NORMAN — Finding common ground will be crucial to bridging the $90 billion chasm between the Republican and Democrat federal budget proposals, U.S. Rep. Tom Cole said Monday.
“Why don’t we start where we agree, rather than where we disagree?” said Cole, R-Moore.
Cole, who represents Oklahoma’s Fourth District, is one of four House Republicans appointed to serve on a 29-person conference committee to negotiate the budget. The committee — which includes seven House members and 22 senators — has been charged with the goal of producing a budget resolution by Dec. 13.
Cole anticipates that the process could be “very fractious.”
“It’s like negotiating Middle East peace,” he said. “The divisions that exist on Capitol Hill are divisions that exist in American society.”
The budget conference will bring four groups to the table: House Republicans, House Democrats, Senate Republicans and Senate Democrats. Additionally, the president has a budget.
Cole hopes the committee will first tackle the areas where those groups agree, such as the United States Chained Consumer Price Index. One tool for reducing the deficit and moving forward might be using the Chained CPI as a way of establishing cost-of-living increases, Cole said.
The Chained CPI, or C-CPI-U in the language of government alphabet soup, was first published by the U.S. Bureau of Labor Statistics in 2002. It was created to be a closer approximation to cost of living than existing measurements, according to the BLS.
In simplest terms, instead of using only rising costs in set categories, allowance is made for consumers shifting to lower-cost items. The BLS website uses the example of pork and beef as an illustration: If the price of pork rises, people buy less pork and more beef.
Rather than using the increase in pork prices as a set cost-of-living increase, the Chained CPI takes the substitution to lower-cost beef into account.
Tying budget cost-of-living increases to the Chained CPI means a “slower rate of growth,” for programs like Social Security.
“It’s not a reduction — benefits don’t grow as rapidly,” Cole said.
Finding common ground might get the ball rolling, but it won’t eliminate the potentially divisive nature of the talks when it comes to discretionary versus non-discretionary spending.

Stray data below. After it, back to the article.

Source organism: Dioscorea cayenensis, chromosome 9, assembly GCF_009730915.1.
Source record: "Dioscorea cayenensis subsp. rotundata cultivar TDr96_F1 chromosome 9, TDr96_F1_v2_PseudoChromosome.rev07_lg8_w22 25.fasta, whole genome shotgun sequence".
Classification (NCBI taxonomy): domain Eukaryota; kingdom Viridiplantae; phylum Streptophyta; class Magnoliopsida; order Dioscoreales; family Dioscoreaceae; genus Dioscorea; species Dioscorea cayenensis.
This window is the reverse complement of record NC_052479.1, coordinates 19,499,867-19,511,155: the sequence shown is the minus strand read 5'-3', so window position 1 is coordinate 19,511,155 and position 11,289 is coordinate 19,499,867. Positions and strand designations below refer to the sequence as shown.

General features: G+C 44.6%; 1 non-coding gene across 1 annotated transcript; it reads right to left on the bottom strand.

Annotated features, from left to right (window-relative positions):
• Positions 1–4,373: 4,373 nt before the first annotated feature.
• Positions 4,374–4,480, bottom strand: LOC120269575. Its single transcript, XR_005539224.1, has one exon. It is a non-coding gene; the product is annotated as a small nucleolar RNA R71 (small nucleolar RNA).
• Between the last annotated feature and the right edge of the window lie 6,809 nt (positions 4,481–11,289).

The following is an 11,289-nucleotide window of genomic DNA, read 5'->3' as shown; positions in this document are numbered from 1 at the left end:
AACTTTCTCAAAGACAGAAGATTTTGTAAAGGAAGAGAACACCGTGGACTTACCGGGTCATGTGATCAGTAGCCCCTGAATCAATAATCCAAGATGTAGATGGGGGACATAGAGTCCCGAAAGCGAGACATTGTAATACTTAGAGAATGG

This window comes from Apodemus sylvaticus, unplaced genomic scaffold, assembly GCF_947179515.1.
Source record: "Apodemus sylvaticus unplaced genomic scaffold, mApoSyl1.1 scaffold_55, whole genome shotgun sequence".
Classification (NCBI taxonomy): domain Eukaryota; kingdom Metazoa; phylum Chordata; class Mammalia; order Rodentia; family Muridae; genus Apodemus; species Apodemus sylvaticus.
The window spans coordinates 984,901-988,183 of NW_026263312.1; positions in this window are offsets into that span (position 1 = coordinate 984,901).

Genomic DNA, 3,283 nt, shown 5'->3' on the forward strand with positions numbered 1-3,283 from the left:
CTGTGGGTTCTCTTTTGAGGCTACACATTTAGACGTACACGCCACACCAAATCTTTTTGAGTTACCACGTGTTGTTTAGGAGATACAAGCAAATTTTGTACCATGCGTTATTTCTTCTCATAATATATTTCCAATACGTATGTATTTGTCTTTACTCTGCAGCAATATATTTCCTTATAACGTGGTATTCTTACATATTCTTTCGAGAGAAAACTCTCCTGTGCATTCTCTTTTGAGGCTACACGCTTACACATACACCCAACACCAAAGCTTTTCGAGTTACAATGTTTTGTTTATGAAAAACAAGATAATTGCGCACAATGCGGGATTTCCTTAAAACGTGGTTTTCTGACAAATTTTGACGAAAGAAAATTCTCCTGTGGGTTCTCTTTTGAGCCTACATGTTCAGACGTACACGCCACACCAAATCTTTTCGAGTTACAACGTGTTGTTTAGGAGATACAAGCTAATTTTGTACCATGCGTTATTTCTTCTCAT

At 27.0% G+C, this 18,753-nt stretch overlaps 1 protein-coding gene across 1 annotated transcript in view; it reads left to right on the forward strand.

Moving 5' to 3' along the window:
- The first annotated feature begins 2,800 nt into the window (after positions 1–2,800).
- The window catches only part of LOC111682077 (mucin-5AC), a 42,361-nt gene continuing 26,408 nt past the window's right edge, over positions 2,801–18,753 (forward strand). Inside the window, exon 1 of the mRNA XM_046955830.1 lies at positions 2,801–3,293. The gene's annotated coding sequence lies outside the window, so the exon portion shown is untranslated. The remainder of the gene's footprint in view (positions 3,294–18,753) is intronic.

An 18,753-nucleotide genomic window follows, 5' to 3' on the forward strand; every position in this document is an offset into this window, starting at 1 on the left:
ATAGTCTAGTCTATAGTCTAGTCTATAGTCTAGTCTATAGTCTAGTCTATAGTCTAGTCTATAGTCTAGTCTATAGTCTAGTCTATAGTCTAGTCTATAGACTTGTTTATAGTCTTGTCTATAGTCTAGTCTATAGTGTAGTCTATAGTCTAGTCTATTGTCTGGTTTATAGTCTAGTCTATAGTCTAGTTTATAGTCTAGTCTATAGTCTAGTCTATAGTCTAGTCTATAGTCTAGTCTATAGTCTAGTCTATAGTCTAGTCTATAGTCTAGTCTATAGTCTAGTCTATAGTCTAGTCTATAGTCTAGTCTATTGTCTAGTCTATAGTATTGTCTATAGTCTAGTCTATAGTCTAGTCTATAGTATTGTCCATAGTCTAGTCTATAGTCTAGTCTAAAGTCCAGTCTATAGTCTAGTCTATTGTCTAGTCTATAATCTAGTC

“The first thing is to actually get a budget,” Cole said. “We haven’t had one since 2009.”
Namely, the budget the Senate passed in March was the first in four years. Because the Democrats control the Senate and the Republicans control the House, getting a budget resolution adopted will require bipartisan effort, he said.
Second on Cole’s budget priority list is to continue to make progress on cutting the deficit. Cole said the deficit has been cut in half the last three years, but more needs to be done.
Dealing with the sequestration issue and the resulting furloughs is also a high priority for the congressman. The district Cole represents includes two military bases — Tinker Air Force Base and Fort Sill near Lawton — as well as the Chickasaw National Recreation Area and the National Weather Center in Norman.
“We’re going to continue to have shutdown on this sequester system,” Cole said.
Cole believes the solution is to take a slice out of the entitlement pie, which currently accounts for 60 percent of the federal budget. Making those cuts is “politically difficult” but necessary for budget stability, he said.
“If you don’t solve the entitlement side, everything that’s discretionary is going to get hurt,” Cole said.
Identifying and eliminating waste is harder than some might think.
“People always think government waste is something other than what they use,” he said.